Until recently, I never compared and contrasted my two grandmas. Each one was special and dearly loved so I never saw anything more or less than that. Now, with all the talk of "good" hair and "bad" hair and light complexion and dark complexion, I'm beginning to realize that my grandmothers were on opposite ends of each spectrum.
My father's mother (Mattie), who passed in 2003, had a very dark complexion and short "nappy" hair. My short and "nappy" hair was often compared to hers. My mother's mother (Lizzie), still alive at 100 years old, had a very light complexion and long silky hair. She even has blue eyes that have now turned gray due to age. I remember brushing Grandma Lizzie's hair and wishing my hair looked more like hers and I remember being fascinated by her sparking blue eyes. I don't remember ever having any thoughts about either one of their complexions although I used to secretly blame my father for me not having the coveted light complexion I felt I would have had if he hadn't been so dark.
Fast forward many years . . . I'm recalling stories Grandma Lizzie told of working on the field, picking cotton and plowing the land. She was a favored child (possibly due to her appearance), so she often got to play in the house with the daughter of the plantation owner, but as she got older, she had to work the fields. She recalls how hard the work was, but she said it didn't kill them because she's 100 years old and still here. Leave it to Grandma Lizzie to say something wise ;-) I was fortunate enough to see a picture of my grandma when she was a teen-ager. She was pictured with her siblings, her parents (my great grand-parents) and her grandmother (my great-great grandmother). Although it was never confirmed and never discussed within the family, it seems quite apparent that my great grandma (definitely) and my grandma (highly probable) were the products of the plantation owner or some other empowered individual taking liberties that were not theirs (if you know what I mean). What makes this apparent? Skin complexion, hair texture and in my grandma's case, her sparkling blue eyes.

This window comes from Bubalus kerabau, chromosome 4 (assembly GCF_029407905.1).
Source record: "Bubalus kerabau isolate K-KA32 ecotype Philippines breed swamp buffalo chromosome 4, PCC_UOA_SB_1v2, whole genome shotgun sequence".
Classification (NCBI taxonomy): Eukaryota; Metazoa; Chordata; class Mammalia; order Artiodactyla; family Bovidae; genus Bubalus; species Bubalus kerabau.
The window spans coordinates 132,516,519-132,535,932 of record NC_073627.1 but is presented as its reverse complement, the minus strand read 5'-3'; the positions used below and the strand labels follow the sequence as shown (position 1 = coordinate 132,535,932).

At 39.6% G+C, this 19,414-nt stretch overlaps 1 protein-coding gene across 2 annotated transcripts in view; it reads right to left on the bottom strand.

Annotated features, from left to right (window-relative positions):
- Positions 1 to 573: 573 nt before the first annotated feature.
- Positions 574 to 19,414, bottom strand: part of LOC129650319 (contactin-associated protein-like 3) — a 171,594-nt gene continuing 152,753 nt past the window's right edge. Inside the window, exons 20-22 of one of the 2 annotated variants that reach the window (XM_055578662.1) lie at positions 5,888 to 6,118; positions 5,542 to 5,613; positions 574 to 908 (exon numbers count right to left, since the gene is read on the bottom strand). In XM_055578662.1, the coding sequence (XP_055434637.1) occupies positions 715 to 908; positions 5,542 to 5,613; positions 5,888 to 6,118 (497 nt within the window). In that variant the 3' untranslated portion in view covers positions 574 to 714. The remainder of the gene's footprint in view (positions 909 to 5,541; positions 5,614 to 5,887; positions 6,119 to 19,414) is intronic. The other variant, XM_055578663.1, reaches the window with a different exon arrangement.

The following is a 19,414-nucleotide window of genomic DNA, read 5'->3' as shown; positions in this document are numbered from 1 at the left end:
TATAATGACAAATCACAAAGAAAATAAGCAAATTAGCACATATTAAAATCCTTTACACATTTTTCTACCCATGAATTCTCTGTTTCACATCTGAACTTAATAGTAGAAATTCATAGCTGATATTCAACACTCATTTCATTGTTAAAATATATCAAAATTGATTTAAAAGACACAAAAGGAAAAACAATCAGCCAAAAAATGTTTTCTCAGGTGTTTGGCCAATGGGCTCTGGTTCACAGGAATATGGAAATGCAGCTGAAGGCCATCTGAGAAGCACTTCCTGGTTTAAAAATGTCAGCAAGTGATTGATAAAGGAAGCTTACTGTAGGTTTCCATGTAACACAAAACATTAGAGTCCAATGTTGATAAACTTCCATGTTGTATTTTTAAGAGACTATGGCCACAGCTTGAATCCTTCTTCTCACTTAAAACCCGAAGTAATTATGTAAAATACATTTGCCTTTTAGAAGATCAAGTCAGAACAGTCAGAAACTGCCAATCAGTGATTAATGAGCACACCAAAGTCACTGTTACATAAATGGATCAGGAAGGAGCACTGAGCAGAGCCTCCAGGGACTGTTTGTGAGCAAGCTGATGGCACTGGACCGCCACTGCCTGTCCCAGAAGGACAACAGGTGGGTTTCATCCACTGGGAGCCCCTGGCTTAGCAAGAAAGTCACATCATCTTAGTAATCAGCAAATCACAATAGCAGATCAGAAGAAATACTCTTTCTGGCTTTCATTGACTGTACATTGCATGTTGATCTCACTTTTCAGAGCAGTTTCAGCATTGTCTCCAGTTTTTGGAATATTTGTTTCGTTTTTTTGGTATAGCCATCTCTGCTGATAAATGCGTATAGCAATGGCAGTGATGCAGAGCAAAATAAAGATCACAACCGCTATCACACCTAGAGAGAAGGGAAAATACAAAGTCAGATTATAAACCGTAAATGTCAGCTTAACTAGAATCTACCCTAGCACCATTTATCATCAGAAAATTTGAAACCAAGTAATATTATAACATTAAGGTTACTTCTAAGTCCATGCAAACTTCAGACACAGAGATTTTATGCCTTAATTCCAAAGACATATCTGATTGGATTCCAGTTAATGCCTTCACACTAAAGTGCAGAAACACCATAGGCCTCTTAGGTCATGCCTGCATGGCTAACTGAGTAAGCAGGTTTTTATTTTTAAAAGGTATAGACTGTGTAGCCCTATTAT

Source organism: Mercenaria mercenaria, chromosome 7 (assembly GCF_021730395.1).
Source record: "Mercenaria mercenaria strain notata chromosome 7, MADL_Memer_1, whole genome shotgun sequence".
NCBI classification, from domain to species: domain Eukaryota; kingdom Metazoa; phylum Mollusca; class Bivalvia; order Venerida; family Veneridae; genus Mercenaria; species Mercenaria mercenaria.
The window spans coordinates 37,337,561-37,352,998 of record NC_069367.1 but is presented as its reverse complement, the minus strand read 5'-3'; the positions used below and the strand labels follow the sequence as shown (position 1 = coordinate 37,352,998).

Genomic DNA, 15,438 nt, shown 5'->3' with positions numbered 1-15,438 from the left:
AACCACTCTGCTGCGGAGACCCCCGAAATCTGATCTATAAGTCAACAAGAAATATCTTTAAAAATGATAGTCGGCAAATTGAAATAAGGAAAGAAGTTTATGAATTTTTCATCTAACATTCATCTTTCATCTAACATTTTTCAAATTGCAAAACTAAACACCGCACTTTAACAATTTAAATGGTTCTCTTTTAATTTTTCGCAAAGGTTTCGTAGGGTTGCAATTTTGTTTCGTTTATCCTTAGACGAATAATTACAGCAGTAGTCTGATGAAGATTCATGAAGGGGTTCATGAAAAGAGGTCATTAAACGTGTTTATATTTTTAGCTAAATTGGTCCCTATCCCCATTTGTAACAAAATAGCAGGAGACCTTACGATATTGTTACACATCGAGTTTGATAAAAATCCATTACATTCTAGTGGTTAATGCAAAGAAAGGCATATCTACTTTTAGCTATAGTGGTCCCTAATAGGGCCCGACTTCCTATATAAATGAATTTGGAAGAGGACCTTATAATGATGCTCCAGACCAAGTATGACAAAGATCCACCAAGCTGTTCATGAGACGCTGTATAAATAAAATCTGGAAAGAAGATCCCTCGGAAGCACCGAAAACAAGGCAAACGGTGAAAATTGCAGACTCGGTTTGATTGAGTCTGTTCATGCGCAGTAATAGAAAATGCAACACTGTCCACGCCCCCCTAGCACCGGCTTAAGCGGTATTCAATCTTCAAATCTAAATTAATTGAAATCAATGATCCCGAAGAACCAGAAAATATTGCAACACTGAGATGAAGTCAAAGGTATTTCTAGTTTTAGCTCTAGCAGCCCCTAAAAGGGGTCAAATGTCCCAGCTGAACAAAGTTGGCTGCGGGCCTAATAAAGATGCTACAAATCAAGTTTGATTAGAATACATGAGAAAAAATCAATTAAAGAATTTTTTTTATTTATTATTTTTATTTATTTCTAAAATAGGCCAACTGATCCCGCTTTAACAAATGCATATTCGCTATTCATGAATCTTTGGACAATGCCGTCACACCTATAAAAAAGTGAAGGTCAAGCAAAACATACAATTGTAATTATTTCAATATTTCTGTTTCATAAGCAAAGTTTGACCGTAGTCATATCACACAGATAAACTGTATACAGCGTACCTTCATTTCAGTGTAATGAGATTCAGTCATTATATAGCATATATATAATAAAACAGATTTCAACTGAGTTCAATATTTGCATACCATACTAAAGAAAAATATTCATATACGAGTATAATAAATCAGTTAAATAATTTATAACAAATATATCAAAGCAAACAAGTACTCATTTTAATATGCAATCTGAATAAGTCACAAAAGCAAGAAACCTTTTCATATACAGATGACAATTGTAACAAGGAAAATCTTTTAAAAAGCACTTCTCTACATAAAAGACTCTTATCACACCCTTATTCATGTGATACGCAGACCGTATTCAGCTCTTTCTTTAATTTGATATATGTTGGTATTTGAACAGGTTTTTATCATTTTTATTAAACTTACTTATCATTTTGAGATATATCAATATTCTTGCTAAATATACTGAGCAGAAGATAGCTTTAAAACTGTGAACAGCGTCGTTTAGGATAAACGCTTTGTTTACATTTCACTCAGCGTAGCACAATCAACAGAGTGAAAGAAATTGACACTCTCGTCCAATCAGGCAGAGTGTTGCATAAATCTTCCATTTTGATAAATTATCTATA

|With Grandma Lizzie. Her hair is pulled back |
so you can't see it. It's not as thick as it used to be,
but is still comes to the middle of her back.
Why does that matter? From a family perspective, it doesn't - both of my grandmas have had positive influences on me and are dearly loved. From a cultural perspective, I have to question why we view black beauty as being black with the presence of white (i.e. light complexion, long silky or wavy hair, light colored eyes,etc.) and why the absence of white or far away distance of it's presence is considered ugly or unattractive? Could the very thing that I grew up envying have been the product of a traumatic experience for my great-great grandmother and my great grandmother?
To take it a step further, why is it that some women who wear their hair naturally seem to be so offended if people assume that they now have a level of cultural awareness? Now, I understand that those two things do not necessarily go hand in hand and some women are wearing their hair naturally for various reasons, but is the assumption of cultural awareness really an insult? Where would we be if we had stronger cultural awareness and a stronger sense of cultural responsibility? Would we have put an end to the good hair vs. bad hair and light skin vs. dark skin complexion issues long ago? Would we have stop promoting cultural ignorance instead of cultural awareness? Would we have lifted each other up rather than continuing the cycle of tearing each other down?
My journey to cultural awareness continues . . .
~Loving Me Naturally